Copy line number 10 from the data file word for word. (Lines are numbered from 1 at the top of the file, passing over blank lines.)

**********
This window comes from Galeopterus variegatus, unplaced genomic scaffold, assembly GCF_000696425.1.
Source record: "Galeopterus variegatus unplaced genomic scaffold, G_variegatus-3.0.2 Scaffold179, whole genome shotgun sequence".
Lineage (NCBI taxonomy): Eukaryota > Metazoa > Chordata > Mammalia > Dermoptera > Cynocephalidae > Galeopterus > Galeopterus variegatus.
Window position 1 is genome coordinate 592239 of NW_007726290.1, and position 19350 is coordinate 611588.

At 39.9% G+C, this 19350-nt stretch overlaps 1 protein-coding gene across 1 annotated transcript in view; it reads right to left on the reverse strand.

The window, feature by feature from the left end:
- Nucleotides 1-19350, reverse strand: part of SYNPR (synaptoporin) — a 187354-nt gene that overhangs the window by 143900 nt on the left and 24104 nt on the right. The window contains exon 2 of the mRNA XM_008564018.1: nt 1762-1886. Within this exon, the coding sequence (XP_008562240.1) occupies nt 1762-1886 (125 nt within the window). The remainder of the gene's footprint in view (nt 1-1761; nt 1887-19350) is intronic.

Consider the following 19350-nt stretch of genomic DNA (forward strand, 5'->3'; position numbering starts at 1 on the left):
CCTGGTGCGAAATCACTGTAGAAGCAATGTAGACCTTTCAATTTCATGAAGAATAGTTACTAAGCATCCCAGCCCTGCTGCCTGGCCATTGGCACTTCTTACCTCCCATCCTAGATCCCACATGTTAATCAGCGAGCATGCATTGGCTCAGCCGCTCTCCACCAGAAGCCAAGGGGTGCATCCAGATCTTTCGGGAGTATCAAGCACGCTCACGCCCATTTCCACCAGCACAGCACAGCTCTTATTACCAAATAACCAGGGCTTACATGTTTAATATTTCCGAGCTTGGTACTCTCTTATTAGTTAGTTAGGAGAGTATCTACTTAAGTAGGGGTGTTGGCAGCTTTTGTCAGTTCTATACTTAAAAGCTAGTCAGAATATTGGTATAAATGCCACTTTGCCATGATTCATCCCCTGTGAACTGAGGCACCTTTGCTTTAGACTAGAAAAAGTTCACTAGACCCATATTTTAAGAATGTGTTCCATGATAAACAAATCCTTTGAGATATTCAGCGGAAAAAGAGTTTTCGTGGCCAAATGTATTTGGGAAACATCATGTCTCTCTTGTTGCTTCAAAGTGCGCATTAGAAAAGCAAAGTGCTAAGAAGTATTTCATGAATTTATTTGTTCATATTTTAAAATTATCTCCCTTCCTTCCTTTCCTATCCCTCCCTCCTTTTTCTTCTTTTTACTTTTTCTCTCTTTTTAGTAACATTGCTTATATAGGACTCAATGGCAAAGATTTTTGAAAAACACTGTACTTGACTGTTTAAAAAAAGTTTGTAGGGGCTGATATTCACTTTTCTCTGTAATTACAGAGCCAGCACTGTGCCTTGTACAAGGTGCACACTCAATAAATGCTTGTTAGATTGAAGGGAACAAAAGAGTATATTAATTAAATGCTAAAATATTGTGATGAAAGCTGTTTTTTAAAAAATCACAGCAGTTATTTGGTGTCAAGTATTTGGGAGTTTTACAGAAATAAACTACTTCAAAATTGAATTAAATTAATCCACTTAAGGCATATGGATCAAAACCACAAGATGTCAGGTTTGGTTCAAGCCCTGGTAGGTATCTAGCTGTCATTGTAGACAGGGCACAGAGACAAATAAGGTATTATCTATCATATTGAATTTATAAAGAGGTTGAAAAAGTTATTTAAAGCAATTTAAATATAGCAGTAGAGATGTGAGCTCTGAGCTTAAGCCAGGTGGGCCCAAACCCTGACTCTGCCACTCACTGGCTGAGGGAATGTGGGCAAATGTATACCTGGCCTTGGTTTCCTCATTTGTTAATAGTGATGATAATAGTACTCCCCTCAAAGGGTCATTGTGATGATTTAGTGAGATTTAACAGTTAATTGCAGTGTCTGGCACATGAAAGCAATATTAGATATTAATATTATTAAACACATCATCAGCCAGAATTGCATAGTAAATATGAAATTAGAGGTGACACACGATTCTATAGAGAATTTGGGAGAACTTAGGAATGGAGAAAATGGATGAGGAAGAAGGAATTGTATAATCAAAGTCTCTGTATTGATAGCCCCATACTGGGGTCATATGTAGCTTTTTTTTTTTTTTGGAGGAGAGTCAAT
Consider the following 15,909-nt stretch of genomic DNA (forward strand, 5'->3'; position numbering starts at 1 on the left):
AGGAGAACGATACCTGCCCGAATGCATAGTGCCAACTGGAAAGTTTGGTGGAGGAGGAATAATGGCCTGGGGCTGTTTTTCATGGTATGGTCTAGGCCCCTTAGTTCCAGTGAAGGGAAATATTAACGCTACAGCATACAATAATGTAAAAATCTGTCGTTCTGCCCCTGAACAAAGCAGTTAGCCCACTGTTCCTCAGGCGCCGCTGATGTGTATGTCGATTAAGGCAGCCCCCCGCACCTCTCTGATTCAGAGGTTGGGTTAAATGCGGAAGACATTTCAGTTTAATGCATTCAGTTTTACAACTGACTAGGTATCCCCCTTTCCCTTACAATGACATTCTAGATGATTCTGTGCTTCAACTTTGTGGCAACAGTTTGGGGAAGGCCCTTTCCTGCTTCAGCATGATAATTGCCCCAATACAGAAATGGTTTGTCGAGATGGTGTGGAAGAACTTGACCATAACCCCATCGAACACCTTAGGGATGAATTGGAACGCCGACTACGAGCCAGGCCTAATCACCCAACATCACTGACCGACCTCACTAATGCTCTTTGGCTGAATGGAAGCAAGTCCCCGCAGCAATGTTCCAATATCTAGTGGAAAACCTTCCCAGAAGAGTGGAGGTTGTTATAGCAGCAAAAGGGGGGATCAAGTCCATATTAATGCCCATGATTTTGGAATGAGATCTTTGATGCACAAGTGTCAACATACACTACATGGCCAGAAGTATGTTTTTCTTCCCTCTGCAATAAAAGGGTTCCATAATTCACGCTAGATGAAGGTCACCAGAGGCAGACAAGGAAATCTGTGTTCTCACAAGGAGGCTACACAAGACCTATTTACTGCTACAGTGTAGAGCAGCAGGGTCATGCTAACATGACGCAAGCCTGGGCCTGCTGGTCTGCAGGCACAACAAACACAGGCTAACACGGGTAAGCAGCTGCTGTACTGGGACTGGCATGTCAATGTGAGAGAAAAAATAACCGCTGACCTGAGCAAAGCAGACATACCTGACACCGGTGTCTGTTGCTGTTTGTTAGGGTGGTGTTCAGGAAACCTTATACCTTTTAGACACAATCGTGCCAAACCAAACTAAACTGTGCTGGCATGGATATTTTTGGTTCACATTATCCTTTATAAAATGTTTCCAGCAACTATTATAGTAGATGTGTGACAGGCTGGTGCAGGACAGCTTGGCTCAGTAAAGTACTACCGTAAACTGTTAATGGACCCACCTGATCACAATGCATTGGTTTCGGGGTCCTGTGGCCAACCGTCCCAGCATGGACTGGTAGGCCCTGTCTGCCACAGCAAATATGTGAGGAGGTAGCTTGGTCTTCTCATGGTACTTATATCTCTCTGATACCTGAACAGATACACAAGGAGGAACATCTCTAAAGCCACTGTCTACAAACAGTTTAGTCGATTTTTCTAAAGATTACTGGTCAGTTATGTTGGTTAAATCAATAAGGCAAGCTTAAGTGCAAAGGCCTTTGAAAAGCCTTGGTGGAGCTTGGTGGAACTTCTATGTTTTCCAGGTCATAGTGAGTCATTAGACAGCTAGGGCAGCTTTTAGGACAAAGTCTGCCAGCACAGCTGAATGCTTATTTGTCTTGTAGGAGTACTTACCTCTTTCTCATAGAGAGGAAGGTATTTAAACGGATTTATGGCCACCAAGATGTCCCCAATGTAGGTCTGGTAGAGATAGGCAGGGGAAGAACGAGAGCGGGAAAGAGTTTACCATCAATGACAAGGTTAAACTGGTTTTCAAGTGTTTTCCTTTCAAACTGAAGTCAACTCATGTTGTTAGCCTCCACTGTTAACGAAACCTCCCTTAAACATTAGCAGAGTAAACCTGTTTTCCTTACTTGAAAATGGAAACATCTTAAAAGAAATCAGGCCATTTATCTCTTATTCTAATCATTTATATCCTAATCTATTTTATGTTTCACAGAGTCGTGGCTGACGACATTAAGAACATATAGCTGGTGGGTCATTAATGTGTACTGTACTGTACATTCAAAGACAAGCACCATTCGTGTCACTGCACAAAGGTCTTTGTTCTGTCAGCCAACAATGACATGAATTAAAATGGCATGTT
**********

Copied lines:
Consider the following 15,909-nt stretch of genomic DNA (forward strand, 5'->3'; position numbering starts at 1 on the left):